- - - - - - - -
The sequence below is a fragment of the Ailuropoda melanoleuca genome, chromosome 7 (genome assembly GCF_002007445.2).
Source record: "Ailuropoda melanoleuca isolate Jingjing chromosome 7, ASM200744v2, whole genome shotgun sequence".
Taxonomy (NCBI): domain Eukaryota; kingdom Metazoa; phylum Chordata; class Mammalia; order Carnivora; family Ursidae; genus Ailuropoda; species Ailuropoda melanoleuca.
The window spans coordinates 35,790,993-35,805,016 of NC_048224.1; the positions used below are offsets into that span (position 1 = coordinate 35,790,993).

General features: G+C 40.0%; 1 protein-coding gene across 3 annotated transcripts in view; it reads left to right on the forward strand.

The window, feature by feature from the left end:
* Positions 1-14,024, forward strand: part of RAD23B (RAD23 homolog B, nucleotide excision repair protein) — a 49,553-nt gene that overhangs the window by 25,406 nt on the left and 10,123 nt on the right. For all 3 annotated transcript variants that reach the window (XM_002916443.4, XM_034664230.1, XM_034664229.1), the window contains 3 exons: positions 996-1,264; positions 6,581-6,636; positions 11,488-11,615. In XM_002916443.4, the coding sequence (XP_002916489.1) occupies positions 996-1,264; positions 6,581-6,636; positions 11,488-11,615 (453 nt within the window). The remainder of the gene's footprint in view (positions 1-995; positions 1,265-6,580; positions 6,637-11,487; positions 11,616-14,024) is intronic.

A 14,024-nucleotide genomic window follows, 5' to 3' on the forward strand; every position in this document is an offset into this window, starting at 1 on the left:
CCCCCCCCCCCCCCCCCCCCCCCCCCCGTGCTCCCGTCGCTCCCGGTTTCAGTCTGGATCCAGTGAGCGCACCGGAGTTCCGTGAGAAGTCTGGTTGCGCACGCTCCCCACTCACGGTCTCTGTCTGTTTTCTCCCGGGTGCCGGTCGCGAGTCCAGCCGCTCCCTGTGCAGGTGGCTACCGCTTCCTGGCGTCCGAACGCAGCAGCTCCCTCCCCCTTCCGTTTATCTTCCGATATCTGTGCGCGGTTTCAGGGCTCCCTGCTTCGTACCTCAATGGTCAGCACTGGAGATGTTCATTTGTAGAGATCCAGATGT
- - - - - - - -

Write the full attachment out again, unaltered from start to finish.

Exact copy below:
The sequence below is a fragment of the Ailuropoda melanoleuca genome, chromosome 7 (genome assembly GCF_002007445.2).
Source record: "Ailuropoda melanoleuca isolate Jingjing chromosome 7, ASM200744v2, whole genome shotgun sequence".
Taxonomy (NCBI): domain Eukaryota; kingdom Metazoa; phylum Chordata; class Mammalia; order Carnivora; family Ursidae; genus Ailuropoda; species Ailuropoda melanoleuca.
The window spans coordinates 35,790,993-35,805,016 of NC_048224.1; the positions used below are offsets into that span (position 1 = coordinate 35,790,993).

General features: G+C 40.0%; 1 protein-coding gene across 3 annotated transcripts in view; it reads left to right on the forward strand.

The window, feature by feature from the left end:
* Positions 1-14,024, forward strand: part of RAD23B (RAD23 homolog B, nucleotide excision repair protein) — a 49,553-nt gene that overhangs the window by 25,406 nt on the left and 10,123 nt on the right. For all 3 annotated transcript variants that reach the window (XM_002916443.4, XM_034664230.1, XM_034664229.1), the window contains 3 exons: positions 996-1,264; positions 6,581-6,636; positions 11,488-11,615. In XM_002916443.4, the coding sequence (XP_002916489.1) occupies positions 996-1,264; positions 6,581-6,636; positions 11,488-11,615 (453 nt within the window). The remainder of the gene's footprint in view (positions 1-995; positions 1,265-6,580; positions 6,637-11,487; positions 11,616-14,024) is intronic.

A 14,024-nucleotide genomic window follows, 5' to 3' on the forward strand; every position in this document is an offset into this window, starting at 1 on the left:
CCCCCCCCCCCCCCCCCCCCCCCCCCCGTGCTCCCGTCGCTCCCGGTTTCAGTCTGGATCCAGTGAGCGCACCGGAGTTCCGTGAGAAGTCTGGTTGCGCACGCTCCCCACTCACGGTCTCTGTCTGTTTTCTCCCGGGTGCCGGTCGCGAGTCCAGCCGCTCCCTGTGCAGGTGGCTACCGCTTCCTGGCGTCCGAACGCAGCAGCTCCCTCCCCCTTCCGTTTATCTTCCGATATCTGTGCGCGGTTTCAGGGCTCCCTGCTTCGTACCTCAATGGTCAGCACTGGAGATGTTCATTTGTAGAGATCCAGATGT